Todd English on Cooking with Olive Oil
As the new ambassador for Chilean olive oil, the chef shares his tips on tasting the oils from different regions
If there’s ever a chef to talk about olive oil, it would have to be Todd English. The chef’s list of bragging rights includes a family history in olive oil production, three restaurants named Olives (in New York, Las Vegas, and Charlestown, Mass., not including an upcoming opening in Mexico City), and, oh yes, four James Beard Awards.
So naturally, when he paired up to endorse Chilean extra-virgin olive oil, The Daily Meal chatted with the chef to talk about what olive oil should taste like, how we can use it, and whether or not it’s worth splurging for that $20 bottle.
“Unfortunately, for so many years all we got was really the dredge of olive oil, the last pressing, the bottom of the barrel,” English explains. “I just think that we aren’t an olive oil culture, America. But we’re getting more so.”
So what should olive oil taste like? Fruit, nutty, earthy, and smooth, English says. And while some connoisseurs suggest that a strong, peppery kick in the throat is a sign of good olive oil, English disagrees. “For me, why would I want pain when I’m eating?” he says. “Eating out shouldn’t be painful, unless it’s tequila.”
Tuscan olive oil tends to have that pepperiness, English notes, while Greece has some of the fruitiest. “I’ve been all over Greece, where some of my favorite olive oil comes from, because it’s so fruity. It’s not like strawberries,” he says, “but you really taste the sweetness of the olive.”
Spanish olive oils tend to be made from riper olives, whereas olive oils from the southern part of Italy are smoother than their Tuscan neighbors. And California olive oils are also catching up, although “When you’re in Tuscany, and you’re sitting next to a 500-year-old olive tree, it’s different from a ten-year-old olive tree,” he says .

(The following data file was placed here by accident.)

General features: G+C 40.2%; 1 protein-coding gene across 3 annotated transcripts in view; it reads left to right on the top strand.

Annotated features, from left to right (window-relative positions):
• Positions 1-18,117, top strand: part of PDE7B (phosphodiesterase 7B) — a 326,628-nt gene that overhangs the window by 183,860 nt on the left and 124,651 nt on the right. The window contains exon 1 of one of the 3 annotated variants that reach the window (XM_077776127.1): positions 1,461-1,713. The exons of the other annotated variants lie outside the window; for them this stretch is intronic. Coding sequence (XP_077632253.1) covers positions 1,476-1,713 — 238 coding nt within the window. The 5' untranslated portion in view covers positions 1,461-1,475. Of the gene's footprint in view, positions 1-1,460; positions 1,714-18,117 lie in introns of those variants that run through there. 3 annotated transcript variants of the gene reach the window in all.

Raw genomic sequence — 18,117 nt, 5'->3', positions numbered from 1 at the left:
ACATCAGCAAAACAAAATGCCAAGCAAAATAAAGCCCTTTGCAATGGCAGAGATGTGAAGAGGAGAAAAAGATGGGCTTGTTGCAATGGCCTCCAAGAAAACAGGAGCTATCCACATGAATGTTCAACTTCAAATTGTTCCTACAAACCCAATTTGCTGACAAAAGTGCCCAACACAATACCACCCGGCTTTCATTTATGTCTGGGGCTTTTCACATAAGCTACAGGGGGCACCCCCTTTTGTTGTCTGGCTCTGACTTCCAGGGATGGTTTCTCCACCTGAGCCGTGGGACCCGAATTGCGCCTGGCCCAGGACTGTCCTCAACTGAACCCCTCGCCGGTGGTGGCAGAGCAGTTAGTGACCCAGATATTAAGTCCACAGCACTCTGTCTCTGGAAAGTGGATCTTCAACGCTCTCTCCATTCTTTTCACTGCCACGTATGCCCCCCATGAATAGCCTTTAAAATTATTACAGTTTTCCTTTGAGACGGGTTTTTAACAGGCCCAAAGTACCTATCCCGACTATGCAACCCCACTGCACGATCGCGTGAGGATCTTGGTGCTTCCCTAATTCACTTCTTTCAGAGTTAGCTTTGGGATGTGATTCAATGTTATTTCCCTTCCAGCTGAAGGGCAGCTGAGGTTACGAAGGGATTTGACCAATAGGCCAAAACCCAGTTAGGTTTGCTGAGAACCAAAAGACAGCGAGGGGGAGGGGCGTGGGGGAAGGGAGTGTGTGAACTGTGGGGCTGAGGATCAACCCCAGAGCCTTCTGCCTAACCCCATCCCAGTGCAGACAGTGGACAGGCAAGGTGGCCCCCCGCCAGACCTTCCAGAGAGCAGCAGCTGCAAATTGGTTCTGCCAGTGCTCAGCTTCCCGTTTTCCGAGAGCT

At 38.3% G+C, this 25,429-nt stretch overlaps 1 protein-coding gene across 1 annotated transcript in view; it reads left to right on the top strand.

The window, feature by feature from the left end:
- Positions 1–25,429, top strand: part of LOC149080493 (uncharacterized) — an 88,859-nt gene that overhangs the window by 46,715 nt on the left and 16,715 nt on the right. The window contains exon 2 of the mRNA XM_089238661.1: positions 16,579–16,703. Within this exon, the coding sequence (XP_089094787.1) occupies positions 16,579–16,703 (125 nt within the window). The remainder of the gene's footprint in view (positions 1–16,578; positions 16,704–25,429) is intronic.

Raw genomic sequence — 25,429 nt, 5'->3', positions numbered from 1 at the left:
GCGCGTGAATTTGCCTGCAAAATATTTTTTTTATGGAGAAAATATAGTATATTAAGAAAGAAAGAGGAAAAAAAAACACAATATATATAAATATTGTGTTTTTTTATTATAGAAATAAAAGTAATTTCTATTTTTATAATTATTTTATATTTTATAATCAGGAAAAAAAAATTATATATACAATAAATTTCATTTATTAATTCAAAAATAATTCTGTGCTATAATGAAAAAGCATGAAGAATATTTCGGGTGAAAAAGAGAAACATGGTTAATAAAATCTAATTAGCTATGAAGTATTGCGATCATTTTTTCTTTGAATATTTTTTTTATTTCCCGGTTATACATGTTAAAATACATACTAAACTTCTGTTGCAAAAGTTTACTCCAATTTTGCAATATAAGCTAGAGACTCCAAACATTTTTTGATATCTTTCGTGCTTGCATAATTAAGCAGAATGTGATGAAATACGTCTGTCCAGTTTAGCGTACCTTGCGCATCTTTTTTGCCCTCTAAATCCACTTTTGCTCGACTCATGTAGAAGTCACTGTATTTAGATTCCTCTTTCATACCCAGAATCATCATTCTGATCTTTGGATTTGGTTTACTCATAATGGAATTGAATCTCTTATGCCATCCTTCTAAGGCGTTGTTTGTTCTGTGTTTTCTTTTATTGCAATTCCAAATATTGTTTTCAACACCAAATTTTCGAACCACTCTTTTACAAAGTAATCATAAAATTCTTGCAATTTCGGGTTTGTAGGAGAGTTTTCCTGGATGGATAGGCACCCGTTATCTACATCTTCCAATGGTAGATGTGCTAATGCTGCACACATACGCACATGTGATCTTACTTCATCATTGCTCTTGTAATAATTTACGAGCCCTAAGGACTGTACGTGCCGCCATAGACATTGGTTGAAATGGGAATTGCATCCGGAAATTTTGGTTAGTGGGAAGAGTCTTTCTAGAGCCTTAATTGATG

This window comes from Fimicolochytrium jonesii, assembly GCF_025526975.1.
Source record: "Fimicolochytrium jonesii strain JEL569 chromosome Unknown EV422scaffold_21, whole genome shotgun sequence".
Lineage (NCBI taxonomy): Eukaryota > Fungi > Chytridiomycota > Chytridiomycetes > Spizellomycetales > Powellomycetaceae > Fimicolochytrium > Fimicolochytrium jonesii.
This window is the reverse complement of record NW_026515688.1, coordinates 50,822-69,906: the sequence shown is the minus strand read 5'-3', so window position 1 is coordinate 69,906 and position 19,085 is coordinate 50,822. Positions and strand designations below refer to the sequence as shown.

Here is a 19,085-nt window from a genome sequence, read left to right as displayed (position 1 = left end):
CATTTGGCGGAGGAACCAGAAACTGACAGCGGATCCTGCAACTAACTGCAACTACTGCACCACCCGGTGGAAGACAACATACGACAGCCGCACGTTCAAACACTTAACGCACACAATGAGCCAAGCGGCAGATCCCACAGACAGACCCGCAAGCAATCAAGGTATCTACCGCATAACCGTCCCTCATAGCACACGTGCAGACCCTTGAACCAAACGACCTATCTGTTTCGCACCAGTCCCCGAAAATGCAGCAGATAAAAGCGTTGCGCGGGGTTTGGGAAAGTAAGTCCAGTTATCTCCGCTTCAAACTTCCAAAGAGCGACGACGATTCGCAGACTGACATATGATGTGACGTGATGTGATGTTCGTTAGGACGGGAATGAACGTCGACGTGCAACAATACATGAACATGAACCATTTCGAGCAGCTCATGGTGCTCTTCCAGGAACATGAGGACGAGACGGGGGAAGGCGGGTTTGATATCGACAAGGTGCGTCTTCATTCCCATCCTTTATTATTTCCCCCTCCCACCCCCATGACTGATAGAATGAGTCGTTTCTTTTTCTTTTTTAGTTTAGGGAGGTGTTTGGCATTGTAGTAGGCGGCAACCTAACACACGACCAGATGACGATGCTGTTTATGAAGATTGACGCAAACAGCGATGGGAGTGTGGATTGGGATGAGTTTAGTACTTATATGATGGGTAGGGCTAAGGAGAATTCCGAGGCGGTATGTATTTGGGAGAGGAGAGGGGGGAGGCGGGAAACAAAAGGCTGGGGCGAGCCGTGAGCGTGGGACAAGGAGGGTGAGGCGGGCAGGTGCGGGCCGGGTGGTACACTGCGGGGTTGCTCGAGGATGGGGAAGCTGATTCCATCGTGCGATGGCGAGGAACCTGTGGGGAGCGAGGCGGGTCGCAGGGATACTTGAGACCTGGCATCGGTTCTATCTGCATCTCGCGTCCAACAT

In fact, the use of olive oil has been around for a long time, dating back to biblical times when it was used to burn oil lamps and bathe, English says. Of course, today it’s used more along the lines of making bruschetta, but even then, true cooking with olive oil is rare.
“I think that there’s so many misconceptions about it,” English says. “The biggest question I get asked all the time is, can you use olive oil, can you cook with extra-virgin olive oil? Well, when I was in Italy cooking, there was only one olive oil, the extra-virgin olive oil. That’s what you cooked with, that’s what you dressed the pastas with.”
Then again, there's more you can do with olive oil than use it to simply fry some potatoes. English uses the oil to poach veal, serves it dehydrated with an olive oil mint chip as an amuse bouche, and even emulsifies it into soup, like a carrot soup and a foie gras soup.
“Like the French guys get mad at me, ‘How could you use olive oil and foie gras together?’” English said, mimicking a heavy French accent. “And I’m like, it’s very good together.”
So what's next for the chef? Other than hosting the Tony Awards afterparty last Sunday, working on another season of Food Trip with Todd English, and opening that Olives in Mexico City, he's also reportedly scouting places in Chicago to open up another Todd English Food Hall. Another reason to visit the Windy City.